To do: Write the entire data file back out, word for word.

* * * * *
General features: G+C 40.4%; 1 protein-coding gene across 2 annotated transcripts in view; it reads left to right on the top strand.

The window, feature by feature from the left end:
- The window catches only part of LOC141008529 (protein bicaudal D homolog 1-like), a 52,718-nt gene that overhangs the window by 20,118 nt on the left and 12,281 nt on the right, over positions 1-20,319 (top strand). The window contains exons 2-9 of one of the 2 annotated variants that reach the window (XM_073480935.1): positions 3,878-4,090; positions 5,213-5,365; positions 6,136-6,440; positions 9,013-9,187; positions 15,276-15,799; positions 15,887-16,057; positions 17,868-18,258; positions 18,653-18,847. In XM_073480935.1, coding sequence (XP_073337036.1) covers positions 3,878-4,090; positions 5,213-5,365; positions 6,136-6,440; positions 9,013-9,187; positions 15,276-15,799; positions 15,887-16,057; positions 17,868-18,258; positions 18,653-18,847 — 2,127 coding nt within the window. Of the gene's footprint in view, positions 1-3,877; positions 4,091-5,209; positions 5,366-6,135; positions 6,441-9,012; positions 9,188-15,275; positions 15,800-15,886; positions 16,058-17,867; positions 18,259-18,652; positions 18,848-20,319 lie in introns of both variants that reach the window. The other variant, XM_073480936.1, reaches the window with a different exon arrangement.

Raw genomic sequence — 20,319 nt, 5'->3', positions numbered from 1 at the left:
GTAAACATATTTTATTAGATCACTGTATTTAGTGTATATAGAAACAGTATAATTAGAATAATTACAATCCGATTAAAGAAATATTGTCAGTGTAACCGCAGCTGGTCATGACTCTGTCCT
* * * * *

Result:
General features: G+C 40.4%; 1 protein-coding gene across 2 annotated transcripts in view; it reads left to right on the top strand.

The window, feature by feature from the left end:
- The window catches only part of LOC141008529 (protein bicaudal D homolog 1-like), a 52,718-nt gene that overhangs the window by 20,118 nt on the left and 12,281 nt on the right, over positions 1-20,319 (top strand). The window contains exons 2-9 of one of the 2 annotated variants that reach the window (XM_073480935.1): positions 3,878-4,090; positions 5,213-5,365; positions 6,136-6,440; positions 9,013-9,187; positions 15,276-15,799; positions 15,887-16,057; positions 17,868-18,258; positions 18,653-18,847. In XM_073480935.1, coding sequence (XP_073337036.1) covers positions 3,878-4,090; positions 5,213-5,365; positions 6,136-6,440; positions 9,013-9,187; positions 15,276-15,799; positions 15,887-16,057; positions 17,868-18,258; positions 18,653-18,847 — 2,127 coding nt within the window. Of the gene's footprint in view, positions 1-3,877; positions 4,091-5,209; positions 5,366-6,135; positions 6,441-9,012; positions 9,188-15,275; positions 15,800-15,886; positions 16,058-17,867; positions 18,259-18,652; positions 18,848-20,319 lie in introns of both variants that reach the window. The other variant, XM_073480936.1, reaches the window with a different exon arrangement.

Raw genomic sequence — 20,319 nt, 5'->3', positions numbered from 1 at the left:
GTAAACATATTTTATTAGATCACTGTATTTAGTGTATATAGAAACAGTATAATTAGAATAATTACAATCCGATTAAAGAAATATTGTCAGTGTAACCGCAGCTGGTCATGACTCTGTCCT